Isaac Newton formulated his theory of gravity as an action at a distance: a planet instantly feels the influence of another celestial body, no matter the distance between them. This characteristic motivated Einstein to develop the famous theory of general relativity, where gravity becomes a local deformation of spacetime. The principle of locality states that an object is directly influenced only by its surrounding environment: distant objects cannot communicate instantaneously, only what is here right now matters. However, in the past century, with the birth and development of quantum mechanics, physicists discovered that non-local phenomena not only exist but are fundamental to understanding the nature of reality. Now, a new study from SISSA – Scuola Internazionale Superiore di Studi Avanzati, recently published in The Astrophysical Journal, suggests that dark matter, one of the most mysterious components of the Universe, interacts with gravity in a non-local way. According to the authors, PhD students Francesco Benetti and Giovanni Gandolfi, along with their supervisor Andrea Lapi, this discovery could provide a fresh perspective on the still unclear nature of dark matter.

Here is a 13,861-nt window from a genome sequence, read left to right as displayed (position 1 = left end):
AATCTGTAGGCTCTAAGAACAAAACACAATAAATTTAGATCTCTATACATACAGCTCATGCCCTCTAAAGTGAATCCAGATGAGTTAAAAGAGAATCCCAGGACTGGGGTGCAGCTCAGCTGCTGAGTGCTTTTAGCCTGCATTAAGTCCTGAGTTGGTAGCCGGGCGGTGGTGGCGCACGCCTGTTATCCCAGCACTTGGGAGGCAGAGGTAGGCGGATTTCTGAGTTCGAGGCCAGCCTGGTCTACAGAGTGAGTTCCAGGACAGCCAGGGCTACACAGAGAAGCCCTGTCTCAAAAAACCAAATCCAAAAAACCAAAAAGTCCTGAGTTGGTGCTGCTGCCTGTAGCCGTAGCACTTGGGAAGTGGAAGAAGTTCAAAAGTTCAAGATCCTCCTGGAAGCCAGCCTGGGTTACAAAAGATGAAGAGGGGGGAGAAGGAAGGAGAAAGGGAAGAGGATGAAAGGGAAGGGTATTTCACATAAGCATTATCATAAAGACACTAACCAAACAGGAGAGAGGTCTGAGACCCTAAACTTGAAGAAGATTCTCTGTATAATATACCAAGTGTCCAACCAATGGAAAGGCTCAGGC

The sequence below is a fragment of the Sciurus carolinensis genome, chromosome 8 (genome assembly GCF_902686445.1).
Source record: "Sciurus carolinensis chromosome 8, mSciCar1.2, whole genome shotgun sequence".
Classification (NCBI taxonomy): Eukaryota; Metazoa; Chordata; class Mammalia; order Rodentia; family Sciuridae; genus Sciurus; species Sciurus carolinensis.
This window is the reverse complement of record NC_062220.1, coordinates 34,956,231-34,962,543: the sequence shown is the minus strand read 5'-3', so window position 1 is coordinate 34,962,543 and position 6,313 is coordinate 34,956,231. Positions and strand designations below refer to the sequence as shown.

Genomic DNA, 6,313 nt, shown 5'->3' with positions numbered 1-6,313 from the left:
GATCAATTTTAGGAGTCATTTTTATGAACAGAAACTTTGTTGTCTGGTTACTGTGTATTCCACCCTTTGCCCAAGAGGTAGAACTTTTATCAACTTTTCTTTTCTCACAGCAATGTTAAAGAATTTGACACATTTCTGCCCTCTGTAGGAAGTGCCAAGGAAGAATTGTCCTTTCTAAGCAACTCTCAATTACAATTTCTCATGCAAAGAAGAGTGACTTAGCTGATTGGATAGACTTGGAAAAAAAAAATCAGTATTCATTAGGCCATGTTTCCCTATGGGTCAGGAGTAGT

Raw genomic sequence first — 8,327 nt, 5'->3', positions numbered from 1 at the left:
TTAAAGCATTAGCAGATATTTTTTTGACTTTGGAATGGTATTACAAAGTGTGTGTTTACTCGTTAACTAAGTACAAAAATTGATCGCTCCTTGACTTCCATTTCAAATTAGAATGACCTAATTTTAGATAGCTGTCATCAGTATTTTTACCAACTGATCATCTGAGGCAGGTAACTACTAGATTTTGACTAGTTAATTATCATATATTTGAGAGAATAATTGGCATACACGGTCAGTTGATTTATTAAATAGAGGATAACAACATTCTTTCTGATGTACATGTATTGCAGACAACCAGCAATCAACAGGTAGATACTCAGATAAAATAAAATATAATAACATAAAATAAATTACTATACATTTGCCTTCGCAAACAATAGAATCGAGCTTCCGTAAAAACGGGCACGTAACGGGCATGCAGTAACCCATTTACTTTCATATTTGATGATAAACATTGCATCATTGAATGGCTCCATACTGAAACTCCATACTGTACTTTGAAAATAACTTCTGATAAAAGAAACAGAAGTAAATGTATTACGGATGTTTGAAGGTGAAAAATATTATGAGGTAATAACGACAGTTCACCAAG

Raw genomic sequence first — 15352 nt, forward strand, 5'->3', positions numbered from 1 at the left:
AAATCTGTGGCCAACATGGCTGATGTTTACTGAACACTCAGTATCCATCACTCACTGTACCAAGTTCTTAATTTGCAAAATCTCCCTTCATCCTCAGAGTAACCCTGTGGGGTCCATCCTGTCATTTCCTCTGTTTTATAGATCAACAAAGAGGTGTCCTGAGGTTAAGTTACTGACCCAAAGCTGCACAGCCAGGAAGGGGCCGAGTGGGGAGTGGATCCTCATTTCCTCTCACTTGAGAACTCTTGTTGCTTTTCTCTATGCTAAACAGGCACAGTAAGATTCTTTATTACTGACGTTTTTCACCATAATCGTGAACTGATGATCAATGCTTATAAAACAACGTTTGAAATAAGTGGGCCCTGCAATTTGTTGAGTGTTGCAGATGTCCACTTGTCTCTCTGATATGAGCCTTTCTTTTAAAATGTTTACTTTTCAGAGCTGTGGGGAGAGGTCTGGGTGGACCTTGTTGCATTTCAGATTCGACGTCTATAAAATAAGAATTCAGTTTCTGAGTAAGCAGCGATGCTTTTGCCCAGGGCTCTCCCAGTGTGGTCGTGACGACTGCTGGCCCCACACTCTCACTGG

Image: NASA's Goddard Space Flight Center/Jenny Hottle